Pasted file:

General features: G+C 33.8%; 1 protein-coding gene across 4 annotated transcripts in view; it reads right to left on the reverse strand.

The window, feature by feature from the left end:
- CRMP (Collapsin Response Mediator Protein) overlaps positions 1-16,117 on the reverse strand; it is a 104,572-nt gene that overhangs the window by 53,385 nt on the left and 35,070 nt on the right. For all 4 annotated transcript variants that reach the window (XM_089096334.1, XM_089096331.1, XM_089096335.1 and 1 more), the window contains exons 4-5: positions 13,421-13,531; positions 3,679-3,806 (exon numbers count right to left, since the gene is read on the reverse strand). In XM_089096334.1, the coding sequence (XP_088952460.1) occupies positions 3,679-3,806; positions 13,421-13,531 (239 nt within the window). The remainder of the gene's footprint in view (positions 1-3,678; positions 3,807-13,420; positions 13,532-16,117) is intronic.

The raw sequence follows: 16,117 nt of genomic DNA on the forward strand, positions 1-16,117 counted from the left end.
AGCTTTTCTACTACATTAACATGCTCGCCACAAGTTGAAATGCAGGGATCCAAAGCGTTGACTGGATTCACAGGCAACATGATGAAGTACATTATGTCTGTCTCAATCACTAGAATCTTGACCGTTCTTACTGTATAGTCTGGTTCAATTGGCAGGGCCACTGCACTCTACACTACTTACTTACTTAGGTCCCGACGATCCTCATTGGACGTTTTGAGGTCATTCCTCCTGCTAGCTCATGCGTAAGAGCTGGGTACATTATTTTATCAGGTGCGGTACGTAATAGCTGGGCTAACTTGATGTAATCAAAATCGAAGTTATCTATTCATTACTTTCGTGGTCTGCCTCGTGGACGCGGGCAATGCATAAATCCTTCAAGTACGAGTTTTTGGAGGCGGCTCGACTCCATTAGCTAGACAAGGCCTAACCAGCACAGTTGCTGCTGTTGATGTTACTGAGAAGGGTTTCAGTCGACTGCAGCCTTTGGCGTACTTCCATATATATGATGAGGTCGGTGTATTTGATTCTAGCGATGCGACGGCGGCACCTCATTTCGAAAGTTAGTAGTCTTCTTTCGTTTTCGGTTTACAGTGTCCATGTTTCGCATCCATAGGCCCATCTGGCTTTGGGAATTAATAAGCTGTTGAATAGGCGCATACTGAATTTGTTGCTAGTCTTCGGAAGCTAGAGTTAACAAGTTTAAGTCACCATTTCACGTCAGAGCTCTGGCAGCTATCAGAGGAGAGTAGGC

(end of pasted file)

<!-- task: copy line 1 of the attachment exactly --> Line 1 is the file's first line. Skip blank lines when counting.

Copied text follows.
General features: G+C 33.8%; 1 protein-coding gene across 4 annotated transcripts in view; it reads right to left on the reverse strand.